Where Are Immigrants with Immigration Court Cases Being Detained?
Nearly two out of every three immigrants who have been detained during Immigration Court proceedings during the Bush, Obama, and Trump administrations were housed in just twenty-five counties out of the over three thousand counties in this country. This and other findings emerge from TRAC's newly expanded online tool which provides Immigration Court details based on the immigrant's address recorded in court records.
Among these top 25 counties, Texas tops the list with 200,719 detainees in total who were housed across 6 counties, followed by California with 165,367 detainees who have been held at facilities in 4 counties. Together these 10 counties in just two states accounted for three out of every 10 detained immigrants since FY 2001. These counts include only immigrants who were detained until the court proceedings on their case ended, and excludes detainees who were originally detained but then subsequently released.
Los Angeles County, California with its Mira Loma Detention Facility (and San Pedro) accounted for the largest number of detainees among all counties in the United States. It was followed by Stewart County, Georgia which has the Stewart Detention Center. In third place was El Paso County, Texas where the El Paso Service Processing Center is located.
The Northwest Detention Center placed Pierce County, Washington, where it is located the fourth highest county in the country housing detainees. This was closely followed by the Otay Mesa Detention Center that put San Diego County, California, in fifth place. For the list of all twenty-five counties and their rankings, see Table 1 at the end of this report.
Changing Detainee Patterns Over Time
The proportion detained during their Immigration Court proceedings has varied between a low of 11 percent to a high of 58 percent. Those who were never detained while their cases were pending in court also ranged widely from a high of 73 percent down to a low of 30 percent. As shown in Figure 1, once President Trump was inaugurated the proportion never detained fell sharply from 72 percent in December of 2016 to 47 percent in February 2017, while those detained jumped up.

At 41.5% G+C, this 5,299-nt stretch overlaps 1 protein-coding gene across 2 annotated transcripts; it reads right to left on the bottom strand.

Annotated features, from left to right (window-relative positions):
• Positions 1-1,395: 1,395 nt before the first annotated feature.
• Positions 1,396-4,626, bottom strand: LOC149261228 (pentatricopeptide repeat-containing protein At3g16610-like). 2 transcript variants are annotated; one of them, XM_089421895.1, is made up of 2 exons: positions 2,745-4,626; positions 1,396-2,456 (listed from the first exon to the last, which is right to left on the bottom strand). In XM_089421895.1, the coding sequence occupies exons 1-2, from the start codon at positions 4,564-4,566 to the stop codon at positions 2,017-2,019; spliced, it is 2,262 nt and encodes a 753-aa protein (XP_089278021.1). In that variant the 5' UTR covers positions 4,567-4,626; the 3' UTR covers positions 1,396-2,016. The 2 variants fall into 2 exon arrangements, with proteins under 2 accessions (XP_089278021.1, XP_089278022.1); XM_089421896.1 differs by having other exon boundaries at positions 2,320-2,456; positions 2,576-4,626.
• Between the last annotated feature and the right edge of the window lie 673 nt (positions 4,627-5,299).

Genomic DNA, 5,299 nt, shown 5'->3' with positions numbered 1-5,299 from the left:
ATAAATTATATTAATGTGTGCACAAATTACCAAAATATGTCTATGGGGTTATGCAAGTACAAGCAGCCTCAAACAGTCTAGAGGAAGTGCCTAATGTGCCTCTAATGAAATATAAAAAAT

Figure 1. Changing Percent Detained, Released and Never Detained in Immigration Court Proceedings,
October 2000 - January 2018
(Click for larger image)
The line-up of counties housing the most detainees has also undergone change during the Bush, Obama and Trump presidencies. By FY 2017 Los Angeles County had slid to 77th place in terms of the number of immigrants that county housed in detention facilities in court proceedings.
Ranked first in FY 2017 was Stewart County, Georgia (Stewart Detention Center), followed in second place by Pinal County, Arizona (Eloy Detention Center). Pierce County, Washington (Northwest Detention Center) had climbed to third place in these rankings last year.
The LaSalle Parish in Louisiana with its LaSalle Detention Facility had risen to fourth place by FY 2017. And a county which hadn't made the original top 25 list climbed to fifth place: Montgomery County, Texas with its Joe Corley Detention Facility.
How the detained population has varied county by county can be viewed by going to the app providing "Details on Deportation Proceedings in Immigration Court."
Table 1. Top 25 Counties With Largest Number Detained in Immigration Court Cases,
October 2000 - February 2018
 Because this data is based upon Immigration Court records, it also doesn't include those who ICE detained while agency officials decided their fate, bypassing the Immigration Court. Detention facility statistics for all individuals in ICE custody during FY 2015 are available at: http://trac.syr.edu/immigration/detention/exit.shtml and http://trac.syr.edu/immigration/detention/tran.shtml.
TRAC is a nonpartisan, nonprofit data research center affiliated with the Newhouse School of Public Communications and the Whitman School of Management, both at Syracuse University. For more information, to subscribe, or to donate, contact email@example.com or call 315-443-3563.